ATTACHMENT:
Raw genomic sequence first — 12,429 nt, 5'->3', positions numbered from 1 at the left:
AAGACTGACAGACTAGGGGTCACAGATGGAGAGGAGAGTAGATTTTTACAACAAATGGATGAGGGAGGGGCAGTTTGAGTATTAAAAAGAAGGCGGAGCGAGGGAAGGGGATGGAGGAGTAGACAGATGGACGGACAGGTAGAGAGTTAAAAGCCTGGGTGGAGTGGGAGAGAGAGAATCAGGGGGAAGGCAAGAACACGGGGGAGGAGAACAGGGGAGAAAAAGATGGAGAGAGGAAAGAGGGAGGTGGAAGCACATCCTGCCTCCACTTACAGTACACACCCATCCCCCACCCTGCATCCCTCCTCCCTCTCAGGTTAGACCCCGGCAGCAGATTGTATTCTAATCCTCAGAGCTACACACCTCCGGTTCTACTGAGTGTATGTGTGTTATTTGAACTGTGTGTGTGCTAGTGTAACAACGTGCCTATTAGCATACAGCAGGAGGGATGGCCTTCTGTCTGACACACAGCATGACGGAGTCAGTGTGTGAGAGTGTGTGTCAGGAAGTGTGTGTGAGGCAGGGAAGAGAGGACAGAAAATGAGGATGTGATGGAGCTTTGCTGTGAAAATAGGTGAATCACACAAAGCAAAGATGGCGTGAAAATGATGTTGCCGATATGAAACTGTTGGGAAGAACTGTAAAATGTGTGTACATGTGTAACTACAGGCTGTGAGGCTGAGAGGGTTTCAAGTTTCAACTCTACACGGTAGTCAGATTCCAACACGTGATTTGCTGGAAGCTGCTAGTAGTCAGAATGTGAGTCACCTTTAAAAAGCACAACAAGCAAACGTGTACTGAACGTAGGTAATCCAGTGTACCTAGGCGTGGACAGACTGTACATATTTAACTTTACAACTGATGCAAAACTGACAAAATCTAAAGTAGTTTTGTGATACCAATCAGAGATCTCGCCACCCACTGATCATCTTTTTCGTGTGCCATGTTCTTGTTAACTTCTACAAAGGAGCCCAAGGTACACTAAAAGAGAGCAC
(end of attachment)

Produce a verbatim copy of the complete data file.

Raw genomic sequence first — 12,429 nt, 5'->3', positions numbered from 1 at the left:
AAGACTGACAGACTAGGGGTCACAGATGGAGAGGAGAGTAGATTTTTACAACAAATGGATGAGGGAGGGGCAGTTTGAGTATTAAAAAGAAGGCGGAGCGAGGGAAGGGGATGGAGGAGTAGACAGATGGACGGACAGGTAGAGAGTTAAAAGCCTGGGTGGAGTGGGAGAGAGAGAATCAGGGGGAAGGCAAGAACACGGGGGAGGAGAACAGGGGAGAAAAAGATGGAGAGAGGAAAGAGGGAGGTGGAAGCACATCCTGCCTCCACTTACAGTACACACCCATCCCCCACCCTGCATCCCTCCTCCCTCTCAGGTTAGACCCCGGCAGCAGATTGTATTCTAATCCTCAGAGCTACACACCTCCGGTTCTACTGAGTGTATGTGTGTTATTTGAACTGTGTGTGTGCTAGTGTAACAACGTGCCTATTAGCATACAGCAGGAGGGATGGCCTTCTGTCTGACACACAGCATGACGGAGTCAGTGTGTGAGAGTGTGTGTCAGGAAGTGTGTGTGAGGCAGGGAAGAGAGGACAGAAAATGAGGATGTGATGGAGCTTTGCTGTGAAAATAGGTGAATCACACAAAGCAAAGATGGCGTGAAAATGATGTTGCCGATATGAAACTGTTGGGAAGAACTGTAAAATGTGTGTACATGTGTAACTACAGGCTGTGAGGCTGAGAGGGTTTCAAGTTTCAACTCTACACGGTAGTCAGATTCCAACACGTGATTTGCTGGAAGCTGCTAGTAGTCAGAATGTGAGTCACCTTTAAAAAGCACAACAAGCAAACGTGTACTGAACGTAGGTAATCCAGTGTACCTAGGCGTGGACAGACTGTACATATTTAACTTTACAACTGATGCAAAACTGACAAAATCTAAAGTAGTTTTGTGATACCAATCAGAGATCTCGCCACCCACTGATCATCTTTTTCGTGTGCCATGTTCTTGTTAACTTCTACAAAGGAGCCCAAGGTACACTAAAAGAGAGCAC